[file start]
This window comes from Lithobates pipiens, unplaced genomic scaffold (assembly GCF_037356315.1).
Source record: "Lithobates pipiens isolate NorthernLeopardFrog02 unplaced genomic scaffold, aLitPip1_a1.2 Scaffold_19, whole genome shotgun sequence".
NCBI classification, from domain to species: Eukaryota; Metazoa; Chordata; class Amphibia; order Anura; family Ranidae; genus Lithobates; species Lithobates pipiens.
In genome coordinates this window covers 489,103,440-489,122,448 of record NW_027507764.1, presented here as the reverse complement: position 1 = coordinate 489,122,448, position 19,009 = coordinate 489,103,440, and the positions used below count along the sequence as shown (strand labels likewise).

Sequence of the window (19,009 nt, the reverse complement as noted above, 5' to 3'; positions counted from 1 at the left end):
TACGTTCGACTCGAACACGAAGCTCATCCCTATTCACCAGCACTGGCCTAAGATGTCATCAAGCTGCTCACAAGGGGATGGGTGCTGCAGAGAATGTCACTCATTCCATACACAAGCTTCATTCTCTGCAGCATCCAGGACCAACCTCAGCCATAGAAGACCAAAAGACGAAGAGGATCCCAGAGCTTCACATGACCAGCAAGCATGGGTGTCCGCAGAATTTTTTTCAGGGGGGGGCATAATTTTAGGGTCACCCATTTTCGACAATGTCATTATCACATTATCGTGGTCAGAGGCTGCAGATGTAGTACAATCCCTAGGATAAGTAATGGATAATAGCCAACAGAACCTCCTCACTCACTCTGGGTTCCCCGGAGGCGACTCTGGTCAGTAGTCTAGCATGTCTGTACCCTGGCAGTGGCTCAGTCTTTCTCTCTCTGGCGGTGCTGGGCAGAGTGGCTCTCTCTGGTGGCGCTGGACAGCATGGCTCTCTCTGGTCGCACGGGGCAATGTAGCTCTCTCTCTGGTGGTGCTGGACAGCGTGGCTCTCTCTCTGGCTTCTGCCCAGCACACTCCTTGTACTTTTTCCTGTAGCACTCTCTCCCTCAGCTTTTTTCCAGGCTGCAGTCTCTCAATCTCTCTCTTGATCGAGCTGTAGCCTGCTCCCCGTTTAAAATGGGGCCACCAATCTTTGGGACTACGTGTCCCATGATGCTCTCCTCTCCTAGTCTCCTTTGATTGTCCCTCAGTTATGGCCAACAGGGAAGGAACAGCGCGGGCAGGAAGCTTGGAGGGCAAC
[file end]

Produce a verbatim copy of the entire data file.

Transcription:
This window comes from Lithobates pipiens, unplaced genomic scaffold (assembly GCF_037356315.1).
Source record: "Lithobates pipiens isolate NorthernLeopardFrog02 unplaced genomic scaffold, aLitPip1_a1.2 Scaffold_19, whole genome shotgun sequence".
NCBI classification, from domain to species: Eukaryota; Metazoa; Chordata; class Amphibia; order Anura; family Ranidae; genus Lithobates; species Lithobates pipiens.
In genome coordinates this window covers 489,103,440-489,122,448 of record NW_027507764.1, presented here as the reverse complement: position 1 = coordinate 489,122,448, position 19,009 = coordinate 489,103,440, and the positions used below count along the sequence as shown (strand labels likewise).

Sequence of the window (19,009 nt, the reverse complement as noted above, 5' to 3'; positions counted from 1 at the left end):
TACGTTCGACTCGAACACGAAGCTCATCCCTATTCACCAGCACTGGCCTAAGATGTCATCAAGCTGCTCACAAGGGGATGGGTGCTGCAGAGAATGTCACTCATTCCATACACAAGCTTCATTCTCTGCAGCATCCAGGACCAACCTCAGCCATAGAAGACCAAAAGACGAAGAGGATCCCAGAGCTTCACATGACCAGCAAGCATGGGTGTCCGCAGAATTTTTTTCAGGGGGGGGCATAATTTTAGGGTCACCCATTTTCGACAATGTCATTATCACATTATCGTGGTCAGAGGCTGCAGATGTAGTACAATCCCTAGGATAAGTAATGGATAATAGCCAACAGAACCTCCTCACTCACTCTGGGTTCCCCGGAGGCGACTCTGGTCAGTAGTCTAGCATGTCTGTACCCTGGCAGTGGCTCAGTCTTTCTCTCTCTGGCGGTGCTGGGCAGAGTGGCTCTCTCTGGTGGCGCTGGACAGCATGGCTCTCTCTGGTCGCACGGGGCAATGTAGCTCTCTCTCTGGTGGTGCTGGACAGCGTGGCTCTCTCTCTGGCTTCTGCCCAGCACACTCCTTGTACTTTTTCCTGTAGCACTCTCTCCCTCAGCTTTTTTCCAGGCTGCAGTCTCTCAATCTCTCTCTTGATCGAGCTGTAGCCTGCTCCCCGTTTAAAATGGGGCCACCAATCTTTGGGACTACGTGTCCCATGATGCTCTCCTCTCCTAGTCTCCTTTGATTGTCCCTCAGTTATGGCCAACAGGGAAGGAACAGCGCGGGCAGGAAGCTTGGAGGGCAAC